DR. RUPP: I would like to take just a minute to applaud the U.S. response in that case. We had teams on both the Egyptian border and Tunisian border of Libya. And the potential for really major long-term refugee situation was quite large. And by far the best way to address the situation was providing the logistical support that allowed the citizens who had fled to go back to their homes rather than to remain in camps on the border, and it was indispensible that there was the leadership there was to make sure that that transportation was provided with the result that there aren’t long-term refugees camps on the border of Libya because people have been able to go home, which is by far the best solution to these problems.

MS. BENTON: A question for both you. Actually, let’s start with you Eric. What do humanitarians mean when they talk about protection of civilians or protection concerns?

ASSISTANT SECRETARY SCHWARTZ: That’s a great question because there’s all kinds of protection.

MS. BENTON: Right.

ASSISTANT SECRETARY SCHWARTZ: There’s physical protection, which in some cases you really need, if I can say, cold steel, to accomplish. If you’re in a conflict situation and people are at risk of getting killed, sometimes you actually need military personnel. But protection is a very broad concept.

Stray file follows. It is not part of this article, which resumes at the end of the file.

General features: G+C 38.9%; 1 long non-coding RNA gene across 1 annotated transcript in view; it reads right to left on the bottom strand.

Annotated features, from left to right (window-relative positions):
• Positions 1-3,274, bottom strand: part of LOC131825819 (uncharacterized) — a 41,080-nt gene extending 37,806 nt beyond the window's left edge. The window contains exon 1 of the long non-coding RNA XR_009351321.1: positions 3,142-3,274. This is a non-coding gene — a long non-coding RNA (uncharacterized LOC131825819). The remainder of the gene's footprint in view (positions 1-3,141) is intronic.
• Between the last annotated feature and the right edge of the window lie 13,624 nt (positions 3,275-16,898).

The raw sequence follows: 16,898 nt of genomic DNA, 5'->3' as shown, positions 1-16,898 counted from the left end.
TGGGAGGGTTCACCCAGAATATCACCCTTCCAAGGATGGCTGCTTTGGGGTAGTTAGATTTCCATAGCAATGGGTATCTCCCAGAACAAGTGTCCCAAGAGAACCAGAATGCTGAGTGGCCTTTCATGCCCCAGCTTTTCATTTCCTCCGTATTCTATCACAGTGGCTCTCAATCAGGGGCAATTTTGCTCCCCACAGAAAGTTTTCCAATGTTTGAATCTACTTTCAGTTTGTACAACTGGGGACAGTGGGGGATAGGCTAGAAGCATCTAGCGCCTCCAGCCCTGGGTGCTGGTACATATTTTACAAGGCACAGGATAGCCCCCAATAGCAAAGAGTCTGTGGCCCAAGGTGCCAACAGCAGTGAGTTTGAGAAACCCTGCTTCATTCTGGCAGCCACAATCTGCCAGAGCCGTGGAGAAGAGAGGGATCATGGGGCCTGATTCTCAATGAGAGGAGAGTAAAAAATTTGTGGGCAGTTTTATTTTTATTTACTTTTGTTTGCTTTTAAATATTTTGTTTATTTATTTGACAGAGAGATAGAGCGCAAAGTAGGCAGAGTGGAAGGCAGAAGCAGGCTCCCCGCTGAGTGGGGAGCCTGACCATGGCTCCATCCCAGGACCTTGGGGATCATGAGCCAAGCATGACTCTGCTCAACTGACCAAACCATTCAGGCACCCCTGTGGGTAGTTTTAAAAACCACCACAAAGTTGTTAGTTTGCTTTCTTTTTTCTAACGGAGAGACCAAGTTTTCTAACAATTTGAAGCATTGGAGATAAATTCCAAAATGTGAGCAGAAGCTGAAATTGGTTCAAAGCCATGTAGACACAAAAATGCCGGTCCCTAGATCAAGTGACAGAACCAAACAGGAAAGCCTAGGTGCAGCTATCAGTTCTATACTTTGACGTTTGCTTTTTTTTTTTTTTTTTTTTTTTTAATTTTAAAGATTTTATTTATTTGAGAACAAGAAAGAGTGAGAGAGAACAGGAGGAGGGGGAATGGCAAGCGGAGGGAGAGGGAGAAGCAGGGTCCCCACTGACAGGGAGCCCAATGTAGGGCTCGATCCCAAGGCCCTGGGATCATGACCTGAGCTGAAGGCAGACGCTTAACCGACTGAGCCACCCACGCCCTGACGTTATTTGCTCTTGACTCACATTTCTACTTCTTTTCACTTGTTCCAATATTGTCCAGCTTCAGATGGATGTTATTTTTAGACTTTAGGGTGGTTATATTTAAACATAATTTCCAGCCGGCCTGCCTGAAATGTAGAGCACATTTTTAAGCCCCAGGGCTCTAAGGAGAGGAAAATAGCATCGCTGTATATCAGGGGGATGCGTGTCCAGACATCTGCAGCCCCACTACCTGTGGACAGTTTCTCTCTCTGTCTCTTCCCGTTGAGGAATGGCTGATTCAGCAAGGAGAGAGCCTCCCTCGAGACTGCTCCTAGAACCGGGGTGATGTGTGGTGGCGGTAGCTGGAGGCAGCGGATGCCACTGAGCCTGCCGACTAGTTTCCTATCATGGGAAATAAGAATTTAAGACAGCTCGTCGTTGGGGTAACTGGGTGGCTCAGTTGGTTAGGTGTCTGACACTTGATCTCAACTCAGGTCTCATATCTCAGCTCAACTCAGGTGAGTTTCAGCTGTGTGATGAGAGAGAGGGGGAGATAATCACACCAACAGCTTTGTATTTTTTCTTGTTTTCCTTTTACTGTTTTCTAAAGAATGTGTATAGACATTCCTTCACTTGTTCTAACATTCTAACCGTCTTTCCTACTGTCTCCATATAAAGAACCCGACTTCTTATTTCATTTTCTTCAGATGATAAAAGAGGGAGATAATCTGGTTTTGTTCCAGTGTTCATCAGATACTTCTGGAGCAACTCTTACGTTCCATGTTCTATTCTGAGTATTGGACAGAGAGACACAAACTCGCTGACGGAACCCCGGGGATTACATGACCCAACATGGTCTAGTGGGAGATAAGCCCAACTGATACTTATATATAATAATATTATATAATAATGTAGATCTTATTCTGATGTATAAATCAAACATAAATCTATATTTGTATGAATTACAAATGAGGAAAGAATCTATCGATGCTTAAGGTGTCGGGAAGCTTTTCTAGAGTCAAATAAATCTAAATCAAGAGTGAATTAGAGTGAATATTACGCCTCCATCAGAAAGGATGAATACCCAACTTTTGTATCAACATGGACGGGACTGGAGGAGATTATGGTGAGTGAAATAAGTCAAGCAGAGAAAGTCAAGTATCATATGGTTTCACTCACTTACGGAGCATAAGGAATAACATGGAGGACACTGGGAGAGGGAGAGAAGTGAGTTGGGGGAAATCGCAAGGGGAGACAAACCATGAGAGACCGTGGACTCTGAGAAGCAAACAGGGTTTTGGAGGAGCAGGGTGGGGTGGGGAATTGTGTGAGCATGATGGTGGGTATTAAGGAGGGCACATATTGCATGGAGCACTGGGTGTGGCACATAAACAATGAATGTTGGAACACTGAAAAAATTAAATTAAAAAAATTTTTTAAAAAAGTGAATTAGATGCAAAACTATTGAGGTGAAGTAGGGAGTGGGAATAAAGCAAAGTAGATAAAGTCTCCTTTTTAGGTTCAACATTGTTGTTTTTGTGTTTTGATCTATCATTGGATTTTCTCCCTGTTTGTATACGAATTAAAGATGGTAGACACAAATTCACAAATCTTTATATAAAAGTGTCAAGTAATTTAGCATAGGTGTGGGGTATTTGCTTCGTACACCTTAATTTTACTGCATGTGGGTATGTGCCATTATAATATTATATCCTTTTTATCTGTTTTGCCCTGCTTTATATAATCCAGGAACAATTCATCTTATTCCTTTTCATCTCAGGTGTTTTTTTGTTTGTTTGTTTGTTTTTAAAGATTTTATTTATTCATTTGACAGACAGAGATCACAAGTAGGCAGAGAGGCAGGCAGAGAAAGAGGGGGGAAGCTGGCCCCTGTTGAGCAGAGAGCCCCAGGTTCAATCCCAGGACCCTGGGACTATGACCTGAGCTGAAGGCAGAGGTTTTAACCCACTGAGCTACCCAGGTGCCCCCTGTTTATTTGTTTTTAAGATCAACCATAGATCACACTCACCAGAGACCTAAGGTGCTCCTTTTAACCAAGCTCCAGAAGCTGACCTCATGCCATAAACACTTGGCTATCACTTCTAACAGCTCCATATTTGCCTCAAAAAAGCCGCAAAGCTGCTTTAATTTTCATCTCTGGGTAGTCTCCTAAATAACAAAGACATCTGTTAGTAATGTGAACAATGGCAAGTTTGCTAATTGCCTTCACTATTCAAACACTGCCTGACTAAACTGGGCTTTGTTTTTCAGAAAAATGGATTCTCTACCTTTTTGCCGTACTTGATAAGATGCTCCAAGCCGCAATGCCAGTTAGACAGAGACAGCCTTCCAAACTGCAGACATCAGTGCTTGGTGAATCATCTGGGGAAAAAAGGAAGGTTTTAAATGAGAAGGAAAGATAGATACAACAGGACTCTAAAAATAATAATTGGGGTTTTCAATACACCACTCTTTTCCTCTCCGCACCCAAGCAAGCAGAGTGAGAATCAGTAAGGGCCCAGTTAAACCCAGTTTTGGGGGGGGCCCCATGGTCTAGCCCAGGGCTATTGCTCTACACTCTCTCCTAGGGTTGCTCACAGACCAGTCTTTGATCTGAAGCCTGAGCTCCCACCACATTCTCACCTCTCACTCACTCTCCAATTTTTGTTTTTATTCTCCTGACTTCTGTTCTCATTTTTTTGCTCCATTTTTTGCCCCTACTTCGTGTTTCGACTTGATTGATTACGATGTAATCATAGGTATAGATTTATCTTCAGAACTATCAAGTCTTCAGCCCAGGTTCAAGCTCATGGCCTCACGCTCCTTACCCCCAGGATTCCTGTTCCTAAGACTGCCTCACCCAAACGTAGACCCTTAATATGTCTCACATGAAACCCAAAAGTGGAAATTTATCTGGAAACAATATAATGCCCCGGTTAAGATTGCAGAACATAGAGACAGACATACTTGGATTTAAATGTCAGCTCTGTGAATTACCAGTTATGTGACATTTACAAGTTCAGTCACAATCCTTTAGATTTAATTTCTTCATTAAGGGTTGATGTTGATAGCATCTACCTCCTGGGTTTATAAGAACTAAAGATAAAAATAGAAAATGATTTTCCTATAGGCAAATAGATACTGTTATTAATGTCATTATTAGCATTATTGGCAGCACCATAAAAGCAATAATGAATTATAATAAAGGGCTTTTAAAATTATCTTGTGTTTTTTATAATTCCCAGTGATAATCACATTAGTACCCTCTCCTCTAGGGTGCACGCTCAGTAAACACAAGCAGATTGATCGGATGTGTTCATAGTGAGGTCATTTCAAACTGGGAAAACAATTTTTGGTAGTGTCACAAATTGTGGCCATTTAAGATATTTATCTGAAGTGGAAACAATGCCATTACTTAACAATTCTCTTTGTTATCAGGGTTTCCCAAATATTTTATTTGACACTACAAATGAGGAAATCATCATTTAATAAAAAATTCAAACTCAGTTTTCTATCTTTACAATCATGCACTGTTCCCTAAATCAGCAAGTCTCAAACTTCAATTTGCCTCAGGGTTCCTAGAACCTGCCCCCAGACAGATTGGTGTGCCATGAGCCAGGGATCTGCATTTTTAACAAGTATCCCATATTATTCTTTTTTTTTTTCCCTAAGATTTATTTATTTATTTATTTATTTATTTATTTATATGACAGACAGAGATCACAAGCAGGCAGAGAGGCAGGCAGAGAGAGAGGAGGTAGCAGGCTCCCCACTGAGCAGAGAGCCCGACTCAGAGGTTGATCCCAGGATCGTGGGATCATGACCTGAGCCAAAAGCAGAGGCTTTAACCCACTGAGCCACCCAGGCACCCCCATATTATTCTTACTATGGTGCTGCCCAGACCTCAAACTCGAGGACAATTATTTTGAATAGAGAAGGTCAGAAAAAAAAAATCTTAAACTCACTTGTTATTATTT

I – and this is kind of my back of the envelope definition, I think protection is the range of efforts that you take to safeguard the rights and the well-being of vulnerable populations. And so that can mean everything from ensuring that in a refugee camp there’s adequate lighting at night so that women who have to go off to take – to shower, aren’t at risk of being raped. So it’s sort of everything from how you design these places to ensuring that a refugee has access to a system of adjudication so that – or registration so that they can access resettlement if that’s an option, so that they can access certain kinds of benefits in a refugee camp.

So the way I define protection – again, it’s a back of the envelope definition – is efforts to ensure that the rights and well-being of vulnerable individuals are safeguarded. And to me that’s what it’s all about. That’s what – I mean, providing food and assistance is critical, but that’s a logistical challenge. That’s a logistical challenge.

MS. BENTON: Right.

ASSISTANT SECRETARY SCHWARTZ: When you figure out the logistics and you know how to do it, you can get food. So the key issue is protection, is ensuring that people’s rights are safeguarded.